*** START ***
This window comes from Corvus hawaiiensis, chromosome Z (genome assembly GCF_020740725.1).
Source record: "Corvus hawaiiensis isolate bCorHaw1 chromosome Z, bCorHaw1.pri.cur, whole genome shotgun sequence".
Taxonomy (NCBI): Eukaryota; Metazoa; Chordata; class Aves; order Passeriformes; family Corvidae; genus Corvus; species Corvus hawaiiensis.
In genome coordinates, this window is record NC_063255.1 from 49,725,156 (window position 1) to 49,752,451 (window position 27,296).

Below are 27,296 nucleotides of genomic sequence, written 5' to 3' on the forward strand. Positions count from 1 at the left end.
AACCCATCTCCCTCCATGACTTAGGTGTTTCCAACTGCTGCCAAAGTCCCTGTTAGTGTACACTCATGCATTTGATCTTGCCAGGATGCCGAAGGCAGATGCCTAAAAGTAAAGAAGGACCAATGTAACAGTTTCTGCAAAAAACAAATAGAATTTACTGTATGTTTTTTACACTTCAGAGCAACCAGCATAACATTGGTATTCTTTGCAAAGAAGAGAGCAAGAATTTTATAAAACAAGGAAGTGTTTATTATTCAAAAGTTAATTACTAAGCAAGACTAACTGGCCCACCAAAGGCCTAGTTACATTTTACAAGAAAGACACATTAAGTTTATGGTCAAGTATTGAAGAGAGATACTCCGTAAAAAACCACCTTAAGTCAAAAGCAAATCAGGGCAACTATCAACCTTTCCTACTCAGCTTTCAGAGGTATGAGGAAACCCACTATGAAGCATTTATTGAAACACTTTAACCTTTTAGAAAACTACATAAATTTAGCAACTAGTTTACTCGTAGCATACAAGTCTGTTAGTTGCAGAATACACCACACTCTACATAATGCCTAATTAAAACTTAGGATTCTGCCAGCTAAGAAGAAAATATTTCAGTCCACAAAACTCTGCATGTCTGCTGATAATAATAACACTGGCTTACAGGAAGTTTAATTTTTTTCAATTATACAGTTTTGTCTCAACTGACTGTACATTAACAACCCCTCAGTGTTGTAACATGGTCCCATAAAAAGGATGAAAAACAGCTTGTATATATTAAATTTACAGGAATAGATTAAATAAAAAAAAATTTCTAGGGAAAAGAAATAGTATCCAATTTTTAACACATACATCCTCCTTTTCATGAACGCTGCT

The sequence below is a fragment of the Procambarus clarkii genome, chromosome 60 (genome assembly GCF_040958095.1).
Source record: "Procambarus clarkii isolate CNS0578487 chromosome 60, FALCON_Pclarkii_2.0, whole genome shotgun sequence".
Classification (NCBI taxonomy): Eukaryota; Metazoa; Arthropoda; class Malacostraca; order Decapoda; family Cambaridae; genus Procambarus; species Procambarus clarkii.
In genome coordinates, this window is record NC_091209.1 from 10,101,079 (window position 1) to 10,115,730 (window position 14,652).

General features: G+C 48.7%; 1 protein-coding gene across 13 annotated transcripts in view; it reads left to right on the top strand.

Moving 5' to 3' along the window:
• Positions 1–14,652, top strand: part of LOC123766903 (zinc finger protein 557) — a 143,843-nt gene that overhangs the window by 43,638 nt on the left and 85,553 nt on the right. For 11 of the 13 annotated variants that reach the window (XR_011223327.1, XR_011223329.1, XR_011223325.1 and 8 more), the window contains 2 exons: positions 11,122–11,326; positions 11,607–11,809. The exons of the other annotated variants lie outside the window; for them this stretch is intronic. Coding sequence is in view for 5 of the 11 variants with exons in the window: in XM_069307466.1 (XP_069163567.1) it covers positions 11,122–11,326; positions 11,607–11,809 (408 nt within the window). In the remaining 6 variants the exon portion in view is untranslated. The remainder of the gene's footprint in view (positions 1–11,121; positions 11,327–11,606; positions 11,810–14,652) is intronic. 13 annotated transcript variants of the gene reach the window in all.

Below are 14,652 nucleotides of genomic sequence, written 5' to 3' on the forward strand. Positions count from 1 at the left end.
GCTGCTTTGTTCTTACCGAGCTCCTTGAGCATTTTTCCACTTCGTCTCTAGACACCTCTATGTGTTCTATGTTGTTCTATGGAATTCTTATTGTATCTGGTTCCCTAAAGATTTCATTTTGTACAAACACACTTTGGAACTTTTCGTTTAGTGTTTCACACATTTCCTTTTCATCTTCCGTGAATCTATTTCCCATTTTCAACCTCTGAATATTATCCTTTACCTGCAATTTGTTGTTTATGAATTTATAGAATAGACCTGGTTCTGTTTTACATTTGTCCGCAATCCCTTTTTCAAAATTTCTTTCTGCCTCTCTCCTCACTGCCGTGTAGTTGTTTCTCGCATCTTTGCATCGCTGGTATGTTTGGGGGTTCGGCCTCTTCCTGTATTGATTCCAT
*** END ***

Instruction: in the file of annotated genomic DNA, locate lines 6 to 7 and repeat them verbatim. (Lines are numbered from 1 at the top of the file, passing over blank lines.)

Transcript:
AACCCATCTCCCTCCATGACTTAGGTGTTTCCAACTGCTGCCAAAGTCCCTGTTAGTGTACACTCATGCATTTGATCTTGCCAGGATGCCGAAGGCAGATGCCTAAAAGTAAAGAAGGACCAATGTAACAGTTTCTGCAAAAAACAAATAGAATTTACTGTATGTTTTTTACACTTCAGAGCAACCAGCATAACATTGGTATTCTTTGCAAAGAAGAGAGCAAGAATTTTATAAAACAAGGAAGTGTTTATTATTCAAAAGTTAATTACTAAGCAAGACTAACTGGCCCACCAAAGGCCTAGTTACATTTTACAAGAAAGACACATTAAGTTTATGGTCAAGTATTGAAGAGAGATACTCCGTAAAAAACCACCTTAAGTCAAAAGCAAATCAGGGCAACTATCAACCTTTCCTACTCAGCTTTCAGAGGTATGAGGAAACCCACTATGAAGCATTTATTGAAACACTTTAACCTTTTAGAAAACTACATAAATTTAGCAACTAGTTTACTCGTAGCATACAAGTCTGTTAGTTGCAGAATACACCACACTCTACATAATGCCTAATTAAAACTTAGGATTCTGCCAGCTAAGAAGAAAATATTTCAGTCCACAAAACTCTGCATGTCTGCTGATAATAATAACACTGGCTTACAGGAAGTTTAATTTTTTTCAATTATACAGTTTTGTCTCAACTGACTGTACATTAACAACCCCTCAGTGTTGTAACATGGTCCCATAAAAAGGATGAAAAACAGCTTGTATATATTAAATTTACAGGAATAGATTAAATAAAAAAAAATTTCTAGGGAAAAGAAATAGTATCCAATTTTTAACACATACATCCTCCTTTTCATGAACGCTGCT

The sequence below is a fragment of the Procambarus clarkii genome, chromosome 60 (genome assembly GCF_040958095.1).